Arizona’s three major universities — NAU, ASU and UA — will join together to confront the comprehensive issues of climate change in the state of Arizona. Climate 2020: Seven Generations for Arizona is a two-day statewide summit that will take place in Flagstaff at the High Country Conference Center Nov. 15 and 16.
Brian Hungate, the director for the Center for Ecosystem Science and Society (Ecoss) at NAU said the idea began after he and some colleagues decided to “change the conversation about climate change.”
“If we can start with the premise that everyone has something interesting, useful and valuable to contribute to the conversation, it will be a success,” Hungate said.
Ecoss coordinator Kate Petersen said collaboration between the institutions could be highly effective.
“World-class research is being done at all three universities, but coming together is something so obvious we never thought of before,” Petersen said.
All three schools were ready to join the effort and contribute, Hungate said. Ultimately, this willingness to interact and work together led to the decision to host a public forum. The forum will discuss various topics, such as the dangers, influences and solutions for climate change.
“We want to create a space for a different kind of conversation to try and highlight success stories about the cities making changes, like Flagstaff,” Petersen said.
The summit will include 30 keynote speakers, panel discussions and performances from leaders of all ages and backgrounds. One of the scheduled speakers at the summit is Kathrine Hayhoe, a well-known atmospheric scientist who has served on the Intergovernmental Panel on Climate Change, discussing the threats climate change poses today. Alongside Hayhoe will be former Governor of Arizona Bruce Babbitt.
On a broad scale, the forum will focus on the dangers of climate change within Arizona. The discussions at the summit will cover a variety of topics, including gender, climate, preparation for increased temperatures and dryness, and increasing the state’s renewable energy markets. Additionally, there will be extensive discourse regarding what each community can provide to their environment in order to achieve various goals.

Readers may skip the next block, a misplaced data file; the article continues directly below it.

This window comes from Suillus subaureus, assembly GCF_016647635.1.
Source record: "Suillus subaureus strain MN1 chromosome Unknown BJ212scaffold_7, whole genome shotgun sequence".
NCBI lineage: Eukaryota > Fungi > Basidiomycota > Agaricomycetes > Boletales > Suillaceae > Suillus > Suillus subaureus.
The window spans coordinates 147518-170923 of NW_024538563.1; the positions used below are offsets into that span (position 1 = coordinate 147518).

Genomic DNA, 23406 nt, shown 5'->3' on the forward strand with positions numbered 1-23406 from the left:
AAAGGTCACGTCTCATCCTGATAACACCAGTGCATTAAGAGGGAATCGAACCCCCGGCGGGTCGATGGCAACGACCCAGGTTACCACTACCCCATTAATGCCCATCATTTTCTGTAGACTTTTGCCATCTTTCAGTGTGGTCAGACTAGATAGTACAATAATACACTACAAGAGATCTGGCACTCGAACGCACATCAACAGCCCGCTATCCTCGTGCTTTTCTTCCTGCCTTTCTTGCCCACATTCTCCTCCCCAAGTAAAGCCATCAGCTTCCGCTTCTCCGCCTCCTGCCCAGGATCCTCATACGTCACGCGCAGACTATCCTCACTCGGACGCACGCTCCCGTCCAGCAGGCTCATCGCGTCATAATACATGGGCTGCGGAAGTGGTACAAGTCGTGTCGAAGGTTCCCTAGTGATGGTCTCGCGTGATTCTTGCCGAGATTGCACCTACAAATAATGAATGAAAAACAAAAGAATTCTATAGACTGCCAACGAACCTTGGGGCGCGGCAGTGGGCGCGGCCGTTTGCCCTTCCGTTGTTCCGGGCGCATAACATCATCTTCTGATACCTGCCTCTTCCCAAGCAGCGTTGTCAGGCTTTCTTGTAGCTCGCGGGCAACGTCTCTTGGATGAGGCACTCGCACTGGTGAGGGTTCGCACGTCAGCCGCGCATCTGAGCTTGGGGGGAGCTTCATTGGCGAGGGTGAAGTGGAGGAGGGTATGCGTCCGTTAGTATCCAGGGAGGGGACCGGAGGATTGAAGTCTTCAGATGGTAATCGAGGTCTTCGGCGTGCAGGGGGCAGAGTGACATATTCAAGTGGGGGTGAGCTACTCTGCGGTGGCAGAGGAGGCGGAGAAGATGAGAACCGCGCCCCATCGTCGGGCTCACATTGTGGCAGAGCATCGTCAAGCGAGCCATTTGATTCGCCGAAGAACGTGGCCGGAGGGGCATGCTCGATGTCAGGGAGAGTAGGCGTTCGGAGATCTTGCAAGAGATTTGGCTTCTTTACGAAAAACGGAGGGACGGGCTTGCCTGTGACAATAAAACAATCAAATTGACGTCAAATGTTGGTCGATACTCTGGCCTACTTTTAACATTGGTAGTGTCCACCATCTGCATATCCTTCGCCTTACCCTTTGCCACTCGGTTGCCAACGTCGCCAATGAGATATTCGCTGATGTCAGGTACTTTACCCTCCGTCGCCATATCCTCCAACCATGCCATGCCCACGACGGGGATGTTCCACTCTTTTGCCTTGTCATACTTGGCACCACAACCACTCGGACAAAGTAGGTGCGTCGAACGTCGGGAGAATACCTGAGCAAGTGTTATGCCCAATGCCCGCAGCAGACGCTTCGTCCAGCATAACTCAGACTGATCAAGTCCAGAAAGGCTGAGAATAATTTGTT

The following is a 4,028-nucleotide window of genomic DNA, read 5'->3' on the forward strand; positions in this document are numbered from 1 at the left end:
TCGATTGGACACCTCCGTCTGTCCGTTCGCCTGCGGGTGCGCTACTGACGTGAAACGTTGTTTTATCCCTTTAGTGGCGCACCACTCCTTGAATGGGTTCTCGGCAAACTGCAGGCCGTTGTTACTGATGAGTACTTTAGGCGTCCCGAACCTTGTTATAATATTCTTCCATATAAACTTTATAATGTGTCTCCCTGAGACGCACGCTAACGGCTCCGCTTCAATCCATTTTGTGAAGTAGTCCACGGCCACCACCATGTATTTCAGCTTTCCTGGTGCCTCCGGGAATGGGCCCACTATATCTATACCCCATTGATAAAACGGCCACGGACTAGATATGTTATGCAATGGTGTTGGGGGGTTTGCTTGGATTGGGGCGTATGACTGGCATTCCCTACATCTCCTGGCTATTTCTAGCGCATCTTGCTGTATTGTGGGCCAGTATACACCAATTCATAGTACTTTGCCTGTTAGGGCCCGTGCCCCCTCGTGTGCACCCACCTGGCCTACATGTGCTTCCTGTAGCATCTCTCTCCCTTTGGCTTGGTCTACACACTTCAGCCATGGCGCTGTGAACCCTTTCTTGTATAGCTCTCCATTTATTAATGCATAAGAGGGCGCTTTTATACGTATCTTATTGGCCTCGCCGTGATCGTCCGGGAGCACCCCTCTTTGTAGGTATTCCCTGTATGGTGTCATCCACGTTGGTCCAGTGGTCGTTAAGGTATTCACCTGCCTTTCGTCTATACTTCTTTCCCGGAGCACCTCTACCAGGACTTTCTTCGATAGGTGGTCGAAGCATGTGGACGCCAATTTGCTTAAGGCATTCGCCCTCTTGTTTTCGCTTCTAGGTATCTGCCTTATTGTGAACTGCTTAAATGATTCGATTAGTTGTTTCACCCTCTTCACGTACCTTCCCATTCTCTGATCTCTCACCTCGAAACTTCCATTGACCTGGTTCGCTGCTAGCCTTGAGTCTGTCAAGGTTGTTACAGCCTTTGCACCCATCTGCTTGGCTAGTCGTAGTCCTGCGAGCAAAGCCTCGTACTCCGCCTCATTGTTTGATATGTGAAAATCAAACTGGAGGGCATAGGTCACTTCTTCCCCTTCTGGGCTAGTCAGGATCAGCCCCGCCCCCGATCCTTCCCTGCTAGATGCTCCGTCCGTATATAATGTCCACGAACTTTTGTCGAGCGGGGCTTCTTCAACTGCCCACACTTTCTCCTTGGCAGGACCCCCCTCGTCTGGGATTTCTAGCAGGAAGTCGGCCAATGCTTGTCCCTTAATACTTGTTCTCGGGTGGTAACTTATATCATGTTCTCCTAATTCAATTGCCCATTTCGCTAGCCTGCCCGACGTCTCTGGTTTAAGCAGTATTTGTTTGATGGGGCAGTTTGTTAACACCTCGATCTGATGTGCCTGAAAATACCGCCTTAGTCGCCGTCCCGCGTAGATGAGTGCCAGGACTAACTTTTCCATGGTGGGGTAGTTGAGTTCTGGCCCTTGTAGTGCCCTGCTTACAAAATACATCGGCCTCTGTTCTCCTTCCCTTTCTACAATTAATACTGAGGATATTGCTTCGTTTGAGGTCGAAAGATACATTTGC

“We want this to be a cross-generation conversation,” Petersen said. “It can no longer be specific people in conference rooms.”
While the conference is geared for all participants, the focus is on educating the youth, Peterson said. The conference is free for students in K-12. An important aspect that separates this summit from others is that at Climate 2020, students will be some of those 30 keynote speakers, leading breakouts and speaking on panels.
“The summit is centered around youth voices,” Petersen said. “They are powerful.”
Xiuhtezcatl Martinez, the director for the youth Earth Guardians, is one of the scheduled speakers at the climate forum. Additionally, Martinez will perform at the Orpheum Theatre on the first evening of the summit. Martinez said he has spent his youth traveling to educate his generation.
Earth Guardians organized global youth climate strikes that occurred all over the country, including one that took place in Flagstaff, Sept. 20.
According to the Climate 2020 website, Flagstaff will host the summit, because it is considered a model of partnerships and advanced research. NAU itself has received recognition both nationally and internationally for its research on the implications of climate change and impacted communities.
The climate forum is structured to create a strong local community that can come up with ways to move the conversation of climate change into the national spotlight. Petersen said the population can show that it cares by coming together to change the status quo.
Hungate said that with the summit approaching, he wants Flagstaff and NAU to join the conversation.
Climate 2020: Seven Generations for Arizona Summit, is a public platform for the discussion to advance.